My Facebook friends probably think I love the gym. After all, I check in from there five to six times a week. But the truth is, I hate it. I’m a typical reader type. I’d much rather be on my butt, reading a book or at the computer, than working out those muscles. In fact, I was a completely sedentary type until about three years ago. So what changed? When we moved to Florida and I joined a gym for my son’s sake, I got a call about taking advantage of their free personal training session. I showed up. I got “trained.” And then I bought a short package. And then I met Richard. Richard was a nice guy, dedicated to physical fitness and putting himself through school with his earnings. So my gym sessions stopped being about me making me do something I hated to do, and started being about the appointment I had with Richard, letting Richard down if I didn’t show up and possibly costing him money. Plus I’d have to send a text explaining why I wasn’t showing up, and that would just be too hard to justify. They say it takes six weeks for a new activity to become a habit. It probably took me longer than that, but three years later, exercise is a regular part of my routine, with and without a trainer.
And I still hate it.
It makes me wonder if the same process could work for writers who aren’t happy with the amount of writing they’re getting done. I don’t know if I’m a typical writer or not, but I am much happier “having written” than I am deep in the throes of the writing. While the writing is happening, I’m constantly sweating over every word. I’m way too pleased with myself at the conclusion of a single sentence. I get too distracted by my email and the thought that something interesting may have just been posted on Facebook.
Look, a flying fish!
I have friends who get together to write, but I’ve never been able to do that. I get too distracted by their presence. I want to talk to them, not type with them. And there is stuff going on at the coffee shop or the library. People to look at. Boats. How is a person supposed to stare at a blank screen and a blinking cursor with all that going on?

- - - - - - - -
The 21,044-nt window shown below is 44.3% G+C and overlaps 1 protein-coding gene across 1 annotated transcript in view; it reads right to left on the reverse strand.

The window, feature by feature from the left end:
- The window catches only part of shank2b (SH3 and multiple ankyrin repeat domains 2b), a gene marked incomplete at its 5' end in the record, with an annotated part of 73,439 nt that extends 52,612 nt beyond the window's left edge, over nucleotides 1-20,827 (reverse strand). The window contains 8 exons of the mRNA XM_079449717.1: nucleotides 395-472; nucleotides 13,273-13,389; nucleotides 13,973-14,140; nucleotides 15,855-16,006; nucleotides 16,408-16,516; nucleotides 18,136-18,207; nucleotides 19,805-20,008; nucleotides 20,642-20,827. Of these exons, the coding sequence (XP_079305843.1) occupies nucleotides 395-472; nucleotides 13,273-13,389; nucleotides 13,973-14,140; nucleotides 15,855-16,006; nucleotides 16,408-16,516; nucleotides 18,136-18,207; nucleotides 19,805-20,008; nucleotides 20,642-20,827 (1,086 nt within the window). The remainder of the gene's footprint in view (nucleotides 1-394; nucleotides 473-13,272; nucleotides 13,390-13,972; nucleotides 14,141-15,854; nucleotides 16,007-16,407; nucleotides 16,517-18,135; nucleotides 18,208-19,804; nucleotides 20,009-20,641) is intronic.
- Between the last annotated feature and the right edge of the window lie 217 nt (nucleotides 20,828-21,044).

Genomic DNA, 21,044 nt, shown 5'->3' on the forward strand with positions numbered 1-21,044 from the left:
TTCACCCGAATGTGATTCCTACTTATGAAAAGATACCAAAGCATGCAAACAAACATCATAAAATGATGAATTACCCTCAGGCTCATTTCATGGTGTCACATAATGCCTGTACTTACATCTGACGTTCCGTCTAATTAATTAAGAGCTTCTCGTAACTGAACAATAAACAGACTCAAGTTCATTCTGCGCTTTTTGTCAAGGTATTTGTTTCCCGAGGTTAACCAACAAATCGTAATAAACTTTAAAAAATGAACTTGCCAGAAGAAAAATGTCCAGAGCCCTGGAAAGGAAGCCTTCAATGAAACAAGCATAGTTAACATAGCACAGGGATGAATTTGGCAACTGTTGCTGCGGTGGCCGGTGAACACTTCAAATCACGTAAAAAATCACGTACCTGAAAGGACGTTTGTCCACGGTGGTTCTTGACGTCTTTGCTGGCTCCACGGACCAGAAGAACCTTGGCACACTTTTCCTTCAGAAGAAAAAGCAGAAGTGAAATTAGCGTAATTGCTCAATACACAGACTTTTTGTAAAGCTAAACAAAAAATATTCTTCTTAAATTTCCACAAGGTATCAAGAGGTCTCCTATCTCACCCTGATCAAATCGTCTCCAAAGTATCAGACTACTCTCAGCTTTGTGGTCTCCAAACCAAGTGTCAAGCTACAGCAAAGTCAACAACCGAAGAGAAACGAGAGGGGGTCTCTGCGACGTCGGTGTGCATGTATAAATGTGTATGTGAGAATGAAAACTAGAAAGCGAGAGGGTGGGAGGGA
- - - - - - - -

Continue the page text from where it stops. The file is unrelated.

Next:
(By the way, I just had to hop on Google to look for pictures of flying fish.)
This problem is by no means limited to writers who spend their days alone staring at a screen. I’m also a real estate agent with a company that is constantly providing its sales associates with motivational techniques to get out there, make those calls, knock on doors, and do what it takes to meet people who’ll want your help to buy and sell houses.
(I just took another break to read an email and then post a comment about said email on Facebook.)
And the reason they are constantly providing these motivational experiences is because the majority of these agents aren’t doing what they know they need to do to be successful, even though the steps are broken down pretty clearly and most agents need to do them because it’s their job and they need to make money and pay the bills! One way my company tries to keep agents motivated and active is by providing coaches. Agents meet with coaches as often as they like to talk about what they did to pursue their real estate goals, what they didn’t do, and why. It’s called accountability.
I do something similar with my weekly writers group. We start each meeting talking about what we accomplished writing-wise that week, and what kept us from writing more. Some people talk about the other things they did that week in lieu of writing. Sometimes I call them out on it, and sometimes I don’t.
I love the idea of using the personal training model for writing. Like a personal athletic trainer would, a personal writing trainer would spend the initial meeting talking about the writer’s goals and assessing where the writer is right now. Does the writer have a great idea for a novel but no idea how to develop it? Does the writer have an outline but lacks motivation to work on the book every day? Is the first draft finished, but the edits seem too overwhelming? The writer and trainer would then work out a schedule of working together, with the trainer’s sole job during that time to keep the writer on track.
Fellow writers, what do you think? Is this a model that could work?